Michelle Obama's healthy school lunch program in jeopardy?

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Story highlights

  • Michelle Obama helped pass the Healthy, Hunger-Free Kids Act in 2010
  • The school lunch regulations could be in trouble under the Trump administration

Washington (CNN)One of Michelle Obama's signature accomplishments as first lady may be in jeopardy under the Trump administration.

A key lobbying group, the School Nutrition Association, released recommendations earlier this month to scale back federal nutrition standards she championed and were set under the Obama administration. The group is a national nonprofit professional organization representing over 57,000 members in the school food service industry, per its website.
The organization called for "practical flexibility under federal nutrition standards to prepare healthy, appealing meals," specifically recommending that the US Department of Agriculture allow saltier foods that would have otherwise been allowed and cutting current whole grain requirements in half.
The effects would mean tastier, less healthy school lunches -- more salt, less quinoa.
The School Nutrition Association's recommendations would roll back key provisions of the "Healthy, Hunger-Free Kids Act," legislation spearheaded by Obama, and her "Let's Move!" campaign.
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The 2010 law, implemented in cafeterias across the country at the beginning of the 2012-13 school year, was aimed at improving nutrition and reducing child obesity and authorizing funding for federal lunch programs. It called for more whole grains, fruits, vegetables, low-fat milk products and less sodium and fat. It also awards additional funding to schools that meet the standards -- to the tune of six cents per healthy lunch.
"The talented people who cook the food at your school will be offering you all kinds of healthy, delicious new choices. Foods that are good for you and taste good, too," then-first lady Michelle Obama said in a "back-to-school" message at the time. "It's about ensuring that all of you have everything you need to learn and grow and succeed in school and in life."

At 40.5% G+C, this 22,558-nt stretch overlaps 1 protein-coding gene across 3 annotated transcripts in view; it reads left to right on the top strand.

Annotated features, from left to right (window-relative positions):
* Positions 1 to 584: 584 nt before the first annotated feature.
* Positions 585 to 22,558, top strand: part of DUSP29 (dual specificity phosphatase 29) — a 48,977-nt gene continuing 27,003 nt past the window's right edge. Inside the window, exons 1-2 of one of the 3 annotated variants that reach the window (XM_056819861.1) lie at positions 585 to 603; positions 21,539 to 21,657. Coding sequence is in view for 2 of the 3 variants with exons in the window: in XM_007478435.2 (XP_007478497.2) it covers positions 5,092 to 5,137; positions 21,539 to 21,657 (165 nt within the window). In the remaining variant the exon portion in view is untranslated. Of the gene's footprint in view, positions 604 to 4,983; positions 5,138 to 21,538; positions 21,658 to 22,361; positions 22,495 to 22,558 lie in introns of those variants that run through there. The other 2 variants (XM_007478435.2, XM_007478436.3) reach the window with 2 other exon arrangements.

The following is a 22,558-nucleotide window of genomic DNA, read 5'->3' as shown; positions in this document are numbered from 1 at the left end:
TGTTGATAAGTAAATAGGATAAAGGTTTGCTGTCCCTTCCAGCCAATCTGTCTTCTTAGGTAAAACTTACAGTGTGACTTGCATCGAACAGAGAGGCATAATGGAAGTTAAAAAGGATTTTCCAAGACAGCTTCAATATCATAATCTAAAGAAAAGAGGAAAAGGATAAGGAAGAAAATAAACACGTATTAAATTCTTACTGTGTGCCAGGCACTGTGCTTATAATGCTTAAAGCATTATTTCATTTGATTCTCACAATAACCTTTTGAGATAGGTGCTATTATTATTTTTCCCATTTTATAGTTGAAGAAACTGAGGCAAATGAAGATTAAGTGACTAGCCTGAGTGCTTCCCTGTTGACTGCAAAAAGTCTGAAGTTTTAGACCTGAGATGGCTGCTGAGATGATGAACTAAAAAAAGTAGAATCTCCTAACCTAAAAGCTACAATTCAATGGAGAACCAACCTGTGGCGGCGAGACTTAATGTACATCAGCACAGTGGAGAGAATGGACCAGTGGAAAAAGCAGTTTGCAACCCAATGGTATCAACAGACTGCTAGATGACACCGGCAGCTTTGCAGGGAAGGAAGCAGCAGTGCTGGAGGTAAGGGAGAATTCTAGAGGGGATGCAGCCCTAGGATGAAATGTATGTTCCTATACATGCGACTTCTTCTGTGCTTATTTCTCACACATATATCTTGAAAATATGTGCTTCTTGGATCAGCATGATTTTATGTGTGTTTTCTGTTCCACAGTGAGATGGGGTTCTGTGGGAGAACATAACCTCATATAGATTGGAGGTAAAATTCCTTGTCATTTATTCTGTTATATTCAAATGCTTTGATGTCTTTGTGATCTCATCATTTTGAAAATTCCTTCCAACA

An Obama spokesperson declined to comment.
Some research has shown the Obama-era law has improved nutrition.
Researchers in 2016 study of a Washington state school district found that the program resulted in increases in the levels of six nutrients in the schools' meals, and found that school meal participation did not change when the law when into effect.
But Obama's school lunch regulations drew the ire of unhappy students and Republicans alike.
In 2014, students posted viral photos of their unappetizing school lunches with the sarcastic #ThanksMichelleObama hashtag.
Former GOP presidential candidate Sen. Ted Cruz often joked about repealing the law, a crowd pleaser on the campaign trail.
"If Heidi's first lady, french fries are coming back to the lunchroom. Call me crazy, but I thought cardboard was supposed to be in the tray and not in the food," Cruz would say during primary appearances.
In a January 2016 town hall in Iowa, New Jersey Gov. Chris Christie, also a 2016 presidential candidate, said the then-first lady had "no business" pushing healthier lunches on children.
"Using the government to mandate her point of view on what people should be eating everyday is none of her business," he said.
With a Republican administration in the White House (and a President who is known to enjoy fast food), the School Nutrition Administration hopes to earn the support to scale back the regulations.
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"Overly prescriptive regulations have resulted in unintended consequences, including reduced student lunch participation, higher costs and food waste. Federal nutrition standards should be modified to help school menu planners manage these challenges and prepare nutritious meals that appeal to diverse student tastes," the association said in its recommendations.
Republican lawmakers are also likely eager to make the change, led by House Freedom Caucus Chairman Mark Meadows.
The North Carolina congressman compiled a list of over 300 rules, regulations and executive orders the new administration should consider rolling back in its first 100 days, including the Healthy, Hunger-Free Kids Act.
"The federal government involving itself in what is served in school lunches is the epitome of government overreach," Meadows told the Washington Examiner, calling the federal lunch program standards "overly burdensome."
"Districts that have chosen to opt out have been able to provide more options to students and better-quality services ... It's the perfect example of how government interference generally makes a small problem far worse."